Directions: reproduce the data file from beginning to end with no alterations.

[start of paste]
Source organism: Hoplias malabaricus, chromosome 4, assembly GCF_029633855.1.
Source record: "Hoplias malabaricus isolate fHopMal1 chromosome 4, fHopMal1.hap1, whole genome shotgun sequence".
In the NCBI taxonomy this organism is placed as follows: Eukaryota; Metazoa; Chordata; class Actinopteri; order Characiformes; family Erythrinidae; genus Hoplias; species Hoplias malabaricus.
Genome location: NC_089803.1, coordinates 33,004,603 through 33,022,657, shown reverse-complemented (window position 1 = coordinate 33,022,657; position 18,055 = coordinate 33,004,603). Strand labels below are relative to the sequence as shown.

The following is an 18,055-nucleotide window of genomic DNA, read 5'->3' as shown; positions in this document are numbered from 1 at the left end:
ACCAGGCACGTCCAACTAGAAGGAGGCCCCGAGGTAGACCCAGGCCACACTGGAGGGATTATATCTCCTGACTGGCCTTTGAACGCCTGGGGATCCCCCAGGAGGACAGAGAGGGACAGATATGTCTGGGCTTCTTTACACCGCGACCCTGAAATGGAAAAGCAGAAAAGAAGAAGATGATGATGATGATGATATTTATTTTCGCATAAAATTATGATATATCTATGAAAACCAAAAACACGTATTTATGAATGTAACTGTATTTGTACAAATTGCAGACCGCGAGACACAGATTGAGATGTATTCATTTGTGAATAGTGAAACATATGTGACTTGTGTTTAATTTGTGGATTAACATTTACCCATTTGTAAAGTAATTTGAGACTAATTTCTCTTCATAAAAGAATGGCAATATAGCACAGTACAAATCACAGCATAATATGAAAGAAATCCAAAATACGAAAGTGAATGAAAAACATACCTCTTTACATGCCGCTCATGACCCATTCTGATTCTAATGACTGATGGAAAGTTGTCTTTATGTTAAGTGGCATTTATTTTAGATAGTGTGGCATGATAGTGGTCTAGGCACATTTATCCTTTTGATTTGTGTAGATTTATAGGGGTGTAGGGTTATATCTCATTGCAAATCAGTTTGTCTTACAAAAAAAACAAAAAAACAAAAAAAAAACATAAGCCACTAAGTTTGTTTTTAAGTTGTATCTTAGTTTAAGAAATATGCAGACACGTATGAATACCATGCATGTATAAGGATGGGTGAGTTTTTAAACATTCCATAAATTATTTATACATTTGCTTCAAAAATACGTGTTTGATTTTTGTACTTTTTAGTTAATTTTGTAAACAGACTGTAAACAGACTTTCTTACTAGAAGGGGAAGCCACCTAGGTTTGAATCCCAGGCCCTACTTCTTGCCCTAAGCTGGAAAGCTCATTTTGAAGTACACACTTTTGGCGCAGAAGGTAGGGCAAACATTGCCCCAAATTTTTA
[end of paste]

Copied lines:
Source organism: Hoplias malabaricus, chromosome 4, assembly GCF_029633855.1.
Source record: "Hoplias malabaricus isolate fHopMal1 chromosome 4, fHopMal1.hap1, whole genome shotgun sequence".
In the NCBI taxonomy this organism is placed as follows: Eukaryota; Metazoa; Chordata; class Actinopteri; order Characiformes; family Erythrinidae; genus Hoplias; species Hoplias malabaricus.
Genome location: NC_089803.1, coordinates 33,004,603 through 33,022,657, shown reverse-complemented (window position 1 = coordinate 33,022,657; position 18,055 = coordinate 33,004,603). Strand labels below are relative to the sequence as shown.

The following is an 18,055-nucleotide window of genomic DNA, read 5'->3' as shown; positions in this document are numbered from 1 at the left end:
ACCAGGCACGTCCAACTAGAAGGAGGCCCCGAGGTAGACCCAGGCCACACTGGAGGGATTATATCTCCTGACTGGCCTTTGAACGCCTGGGGATCCCCCAGGAGGACAGAGAGGGACAGATATGTCTGGGCTTCTTTACACCGCGACCCTGAAATGGAAAAGCAGAAAAGAAGAAGATGATGATGATGATGATATTTATTTTCGCATAAAATTATGATATATCTATGAAAACCAAAAACACGTATTTATGAATGTAACTGTATTTGTACAAATTGCAGACCGCGAGACACAGATTGAGATGTATTCATTTGTGAATAGTGAAACATATGTGACTTGTGTTTAATTTGTGGATTAACATTTACCCATTTGTAAAGTAATTTGAGACTAATTTCTCTTCATAAAAGAATGGCAATATAGCACAGTACAAATCACAGCATAATATGAAAGAAATCCAAAATACGAAAGTGAATGAAAAACATACCTCTTTACATGCCGCTCATGACCCATTCTGATTCTAATGACTGATGGAAAGTTGTCTTTATGTTAAGTGGCATTTATTTTAGATAGTGTGGCATGATAGTGGTCTAGGCACATTTATCCTTTTGATTTGTGTAGATTTATAGGGGTGTAGGGTTATATCTCATTGCAAATCAGTTTGTCTTACAAAAAAAACAAAAAAACAAAAAAAAAACATAAGCCACTAAGTTTGTTTTTAAGTTGTATCTTAGTTTAAGAAATATGCAGACACGTATGAATACCATGCATGTATAAGGATGGGTGAGTTTTTAAACATTCCATAAATTATTTATACATTTGCTTCAAAAATACGTGTTTGATTTTTGTACTTTTTAGTTAATTTTGTAAACAGACTGTAAACAGACTTTCTTACTAGAAGGGGAAGCCACCTAGGTTTGAATCCCAGGCCCTACTTCTTGCCCTAAGCTGGAAAGCTCATTTTGAAGTACACACTTTTGGCGCAGAAGGTAGGGCAAACATTGCCCCAAATTTTTA